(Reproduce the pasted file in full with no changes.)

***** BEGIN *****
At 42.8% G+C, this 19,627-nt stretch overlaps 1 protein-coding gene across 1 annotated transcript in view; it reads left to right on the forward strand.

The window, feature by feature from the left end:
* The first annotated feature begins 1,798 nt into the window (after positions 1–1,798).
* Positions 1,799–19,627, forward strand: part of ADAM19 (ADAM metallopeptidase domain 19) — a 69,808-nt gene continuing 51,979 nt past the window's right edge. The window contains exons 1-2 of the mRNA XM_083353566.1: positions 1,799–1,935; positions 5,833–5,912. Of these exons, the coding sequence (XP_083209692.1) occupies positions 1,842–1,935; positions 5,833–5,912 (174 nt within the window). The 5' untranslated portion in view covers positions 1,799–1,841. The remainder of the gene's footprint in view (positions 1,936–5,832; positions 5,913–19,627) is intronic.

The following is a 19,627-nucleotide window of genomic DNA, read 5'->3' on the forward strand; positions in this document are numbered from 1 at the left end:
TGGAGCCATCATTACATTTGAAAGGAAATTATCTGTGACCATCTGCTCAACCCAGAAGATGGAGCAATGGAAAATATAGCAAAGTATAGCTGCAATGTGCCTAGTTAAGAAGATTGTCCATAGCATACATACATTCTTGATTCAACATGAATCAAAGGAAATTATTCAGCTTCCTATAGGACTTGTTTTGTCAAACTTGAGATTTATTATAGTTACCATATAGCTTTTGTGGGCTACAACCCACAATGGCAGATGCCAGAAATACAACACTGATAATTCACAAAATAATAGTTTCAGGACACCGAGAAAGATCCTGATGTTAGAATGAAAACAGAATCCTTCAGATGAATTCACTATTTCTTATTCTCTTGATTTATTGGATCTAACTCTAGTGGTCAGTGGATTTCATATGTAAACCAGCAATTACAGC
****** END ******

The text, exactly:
At 42.8% G+C, this 19,627-nt stretch overlaps 1 protein-coding gene across 1 annotated transcript in view; it reads left to right on the forward strand.

The window, feature by feature from the left end:
* The first annotated feature begins 1,798 nt into the window (after positions 1–1,798).
* Positions 1,799–19,627, forward strand: part of ADAM19 (ADAM metallopeptidase domain 19) — a 69,808-nt gene continuing 51,979 nt past the window's right edge. The window contains exons 1-2 of the mRNA XM_083353566.1: positions 1,799–1,935; positions 5,833–5,912. Of these exons, the coding sequence (XP_083209692.1) occupies positions 1,842–1,935; positions 5,833–5,912 (174 nt within the window). The 5' untranslated portion in view covers positions 1,799–1,841. The remainder of the gene's footprint in view (positions 1,936–5,832; positions 5,913–19,627) is intronic.

The following is a 19,627-nucleotide window of genomic DNA, read 5'->3' on the forward strand; positions in this document are numbered from 1 at the left end:
TGGAGCCATCATTACATTTGAAAGGAAATTATCTGTGACCATCTGCTCAACCCAGAAGATGGAGCAATGGAAAATATAGCAAAGTATAGCTGCAATGTGCCTAGTTAAGAAGATTGTCCATAGCATACATACATTCTTGATTCAACATGAATCAAAGGAAATTATTCAGCTTCCTATAGGACTTGTTTTGTCAAACTTGAGATTTATTATAGTTACCATATAGCTTTTGTGGGCTACAACCCACAATGGCAGATGCCAGAAATACAACACTGATAATTCACAAAATAATAGTTTCAGGACACCGAGAAAGATCCTGATGTTAGAATGAAAACAGAATCCTTCAGATGAATTCACTATTTCTTATTCTCTTGATTTATTGGATCTAACTCTAGTGGTCAGTGGATTTCATATGTAAACCAGCAATTACAGC